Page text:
From Pastor’s Desk

Pastor's Desk

Pastor’s Desk

Our Sunday of Blessings (Zegen Zondag in Dutch) marks the end of the summer and the transition of church life into a new school and work year. Like all Rally Sundays of this kind, ours also included a large number of worship leaders. It was a nice festival of different voices, followed by a coffee hour that our Turkish friends from Peace Islands Institute had prepared. They even showed us a documentary, Love Is a Verb, about the charity work of their organization.

I learned something new that day, something that I had not seen with the same clarity before. It was a sudden insight regarding our relating to the Bible, the book at the center of our faith.

It is very common to read the Bible and then to ask how its message applies to our lives. So when Paul says in 1st Corinthians 13:4 that love is not boastful or arrogant, we will mostly try to discover the truth of this in our lives. It works, if we succeed. And the longer we have lived as Christians, attended church and come used to reading the Bible, the easier this will be.

But what if you are new to the faith or a seeker, or simply someone who is used to a little more critical thinking? It is not always easy to prove the Bible right in our lives. This insight can be quite frustrating.

What I learned during our Sunday of Blessings worship was the simple fact that we may not always be called to prove the Bible right. Sometimes, it is quite enough to continue to relate to the book. To those who feel like this, I want to say: You may not always be able to nod at everything you read in it, but as long as you begin to see the world with the Bible in mind, you are on the right path!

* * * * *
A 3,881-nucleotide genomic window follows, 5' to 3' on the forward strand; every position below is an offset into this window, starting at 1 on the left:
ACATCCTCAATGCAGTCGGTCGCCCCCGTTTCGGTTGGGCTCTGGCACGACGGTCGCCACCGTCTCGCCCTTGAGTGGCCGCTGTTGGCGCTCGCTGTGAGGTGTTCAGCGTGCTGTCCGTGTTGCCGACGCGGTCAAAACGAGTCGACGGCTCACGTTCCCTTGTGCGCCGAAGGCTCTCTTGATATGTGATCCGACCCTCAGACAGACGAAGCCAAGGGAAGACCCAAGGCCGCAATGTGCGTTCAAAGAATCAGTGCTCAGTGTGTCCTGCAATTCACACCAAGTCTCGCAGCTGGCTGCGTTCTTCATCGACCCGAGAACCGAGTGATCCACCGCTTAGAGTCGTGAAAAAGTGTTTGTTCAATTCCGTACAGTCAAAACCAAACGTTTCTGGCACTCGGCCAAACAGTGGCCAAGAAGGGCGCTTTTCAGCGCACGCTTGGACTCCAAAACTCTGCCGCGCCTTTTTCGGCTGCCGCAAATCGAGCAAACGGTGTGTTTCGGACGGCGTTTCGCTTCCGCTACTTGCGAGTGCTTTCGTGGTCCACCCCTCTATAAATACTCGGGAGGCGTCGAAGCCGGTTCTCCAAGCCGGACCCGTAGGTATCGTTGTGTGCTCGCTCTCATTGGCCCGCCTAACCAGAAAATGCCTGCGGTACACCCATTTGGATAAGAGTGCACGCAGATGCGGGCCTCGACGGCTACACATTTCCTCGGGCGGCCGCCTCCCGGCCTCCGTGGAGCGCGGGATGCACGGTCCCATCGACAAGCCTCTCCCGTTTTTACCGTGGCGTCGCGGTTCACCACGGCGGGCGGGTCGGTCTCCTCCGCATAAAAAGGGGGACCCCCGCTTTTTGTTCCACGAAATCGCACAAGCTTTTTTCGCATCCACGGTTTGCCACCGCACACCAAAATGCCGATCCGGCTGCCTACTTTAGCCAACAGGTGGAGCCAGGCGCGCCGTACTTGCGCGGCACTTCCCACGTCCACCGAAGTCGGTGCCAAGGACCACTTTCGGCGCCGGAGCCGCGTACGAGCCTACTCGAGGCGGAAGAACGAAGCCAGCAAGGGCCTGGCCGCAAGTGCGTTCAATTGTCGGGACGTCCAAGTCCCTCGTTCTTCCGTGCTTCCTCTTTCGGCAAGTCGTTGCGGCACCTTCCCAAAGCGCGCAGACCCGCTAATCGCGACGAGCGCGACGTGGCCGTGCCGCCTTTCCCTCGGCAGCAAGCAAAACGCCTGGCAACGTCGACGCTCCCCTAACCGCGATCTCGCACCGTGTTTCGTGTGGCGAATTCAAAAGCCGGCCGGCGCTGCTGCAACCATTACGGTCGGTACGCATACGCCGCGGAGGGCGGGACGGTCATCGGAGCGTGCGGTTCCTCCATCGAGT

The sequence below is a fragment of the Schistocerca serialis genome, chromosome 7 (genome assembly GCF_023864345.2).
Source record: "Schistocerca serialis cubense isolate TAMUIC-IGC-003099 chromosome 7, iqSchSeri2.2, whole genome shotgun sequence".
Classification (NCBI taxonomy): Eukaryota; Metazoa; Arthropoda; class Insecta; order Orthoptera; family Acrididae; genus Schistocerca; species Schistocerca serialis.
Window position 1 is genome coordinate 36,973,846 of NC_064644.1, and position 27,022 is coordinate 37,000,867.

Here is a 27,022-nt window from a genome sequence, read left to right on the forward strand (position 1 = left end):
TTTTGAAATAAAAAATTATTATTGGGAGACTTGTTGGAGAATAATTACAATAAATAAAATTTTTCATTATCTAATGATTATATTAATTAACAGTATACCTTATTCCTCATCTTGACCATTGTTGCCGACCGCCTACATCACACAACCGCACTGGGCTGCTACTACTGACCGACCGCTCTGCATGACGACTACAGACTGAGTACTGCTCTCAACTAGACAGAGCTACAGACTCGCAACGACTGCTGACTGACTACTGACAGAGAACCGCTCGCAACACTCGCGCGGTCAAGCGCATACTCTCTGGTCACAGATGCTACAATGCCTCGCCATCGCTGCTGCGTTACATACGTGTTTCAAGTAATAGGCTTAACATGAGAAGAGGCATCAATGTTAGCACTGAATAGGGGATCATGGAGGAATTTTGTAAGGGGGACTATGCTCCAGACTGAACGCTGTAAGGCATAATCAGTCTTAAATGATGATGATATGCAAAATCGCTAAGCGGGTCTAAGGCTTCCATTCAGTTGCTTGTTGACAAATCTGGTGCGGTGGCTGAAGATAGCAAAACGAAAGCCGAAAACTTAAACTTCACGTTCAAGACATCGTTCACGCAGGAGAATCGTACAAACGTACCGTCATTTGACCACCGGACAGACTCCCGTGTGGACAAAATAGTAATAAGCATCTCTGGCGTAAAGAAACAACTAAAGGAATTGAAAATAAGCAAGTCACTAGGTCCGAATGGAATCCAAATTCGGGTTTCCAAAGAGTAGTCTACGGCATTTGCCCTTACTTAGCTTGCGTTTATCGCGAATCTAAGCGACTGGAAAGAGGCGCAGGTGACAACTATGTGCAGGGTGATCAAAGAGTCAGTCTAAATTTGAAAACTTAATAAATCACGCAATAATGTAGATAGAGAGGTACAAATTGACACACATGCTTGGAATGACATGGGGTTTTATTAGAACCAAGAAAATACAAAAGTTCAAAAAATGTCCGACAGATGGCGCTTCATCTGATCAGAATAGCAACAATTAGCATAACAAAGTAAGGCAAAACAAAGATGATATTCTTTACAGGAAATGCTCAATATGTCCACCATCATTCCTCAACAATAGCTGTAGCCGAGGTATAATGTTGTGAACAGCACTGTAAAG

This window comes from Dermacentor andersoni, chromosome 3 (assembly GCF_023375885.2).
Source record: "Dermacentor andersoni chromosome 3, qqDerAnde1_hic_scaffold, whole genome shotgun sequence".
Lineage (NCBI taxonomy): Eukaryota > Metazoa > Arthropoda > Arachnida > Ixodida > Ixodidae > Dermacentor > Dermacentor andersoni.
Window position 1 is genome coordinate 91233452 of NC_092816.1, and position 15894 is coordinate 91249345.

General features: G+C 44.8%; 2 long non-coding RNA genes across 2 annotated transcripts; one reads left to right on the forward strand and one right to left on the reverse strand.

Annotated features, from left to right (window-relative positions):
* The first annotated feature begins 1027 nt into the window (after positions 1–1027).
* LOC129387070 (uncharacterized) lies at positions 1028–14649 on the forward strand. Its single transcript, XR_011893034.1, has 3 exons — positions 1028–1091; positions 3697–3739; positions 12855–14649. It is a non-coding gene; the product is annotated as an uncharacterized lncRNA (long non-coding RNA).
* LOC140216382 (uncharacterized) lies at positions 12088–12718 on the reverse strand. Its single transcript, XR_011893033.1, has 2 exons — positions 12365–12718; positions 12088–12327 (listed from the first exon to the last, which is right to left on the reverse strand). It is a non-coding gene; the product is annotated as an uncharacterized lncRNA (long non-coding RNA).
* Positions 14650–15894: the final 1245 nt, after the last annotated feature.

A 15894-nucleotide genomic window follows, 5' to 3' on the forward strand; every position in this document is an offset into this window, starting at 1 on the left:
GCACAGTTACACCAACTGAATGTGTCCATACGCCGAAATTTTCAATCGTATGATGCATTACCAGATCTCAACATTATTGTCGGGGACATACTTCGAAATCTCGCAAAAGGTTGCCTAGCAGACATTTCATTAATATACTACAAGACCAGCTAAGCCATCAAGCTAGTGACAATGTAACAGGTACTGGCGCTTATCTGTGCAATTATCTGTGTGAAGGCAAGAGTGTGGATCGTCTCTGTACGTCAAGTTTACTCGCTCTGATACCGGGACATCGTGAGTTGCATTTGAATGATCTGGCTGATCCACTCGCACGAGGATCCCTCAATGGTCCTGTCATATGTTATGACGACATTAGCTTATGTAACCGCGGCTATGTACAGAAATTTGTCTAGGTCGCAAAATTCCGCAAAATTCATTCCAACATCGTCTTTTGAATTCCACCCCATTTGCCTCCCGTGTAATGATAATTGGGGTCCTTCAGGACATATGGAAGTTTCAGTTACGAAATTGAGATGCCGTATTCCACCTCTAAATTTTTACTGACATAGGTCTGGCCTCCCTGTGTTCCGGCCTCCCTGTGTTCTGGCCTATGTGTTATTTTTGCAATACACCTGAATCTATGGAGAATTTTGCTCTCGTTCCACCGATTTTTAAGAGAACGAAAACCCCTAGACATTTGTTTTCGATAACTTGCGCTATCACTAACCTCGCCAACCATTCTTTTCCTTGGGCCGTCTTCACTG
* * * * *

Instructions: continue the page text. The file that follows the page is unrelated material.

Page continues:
To give you one example: After reading in worship the above mentioned passage that love is not boastful or arrogant, Marilie read a poem by Hans Magnus Enzensberger, entitled The Visit. It talked about “a commonplace angel / presumably of lower rank,” who appeared to a believer of our day. The angel’s message was everything else but traditionally Christian. Instead, he revealed himself as a prophet of modern mass society. At one point, he told his human counterpart, “You cannot imagine the degree … / to which you’re dispensable.”

The message was not nice, but it was real and reflective of a frequent feeling of our time. And it stood in dialogue with a statement of Paul’s that made several of us think. With Paul speaking through a chasm of 2,000 years – maybe Enzensberger irony will not be the last word? Or turn it around: With Enzenberger’s realism, maybe we need to read Paul a little freer of clichés? In any case, the contrast of the two texts made us think. What more could I ask for as pastor? May this fall season bring us many more experiences of this kind!

With fond wishes,
Pastor Hartmut

About Rev. Dr. Hartmut Kramer-Mills

Hartmut Kramer-Mills, a native of Jena, Germany, began his theological education at Heidelberg University. After the Middle Exam in 1986 he received a scholarship from the World Alliance of Reformed Churches for McCormick Theological Seminary in Chicago. He graduated from McCormick with a Master of Divinity in 1988. He graduated from Marburg University in Germany with the Ecclesiastical Exam in 1990, and received a Dr. theol. from Greifswald University, Germany, in 1997. From 1990 to 1991 he was vicar at St. Wenzel in Naumburg, Germany. He was ordained minister of word and sacrament in 1993 through the Protestant Church of the Church Province of Saxony. From 1993 to 1998 he served as assistant pastor in Stoessen, Goerschen, and Rathewitz, Germany. At the same time he was lecturer for Church History at Erfurt College in Germany. From 1999 to 2000 he served the Spotswood Reformed Church in New Jersey as interim pastor. Since 2000 he and his wife serve the First Reformed Church in New Brunswick, New Jersey, as co-pastors.
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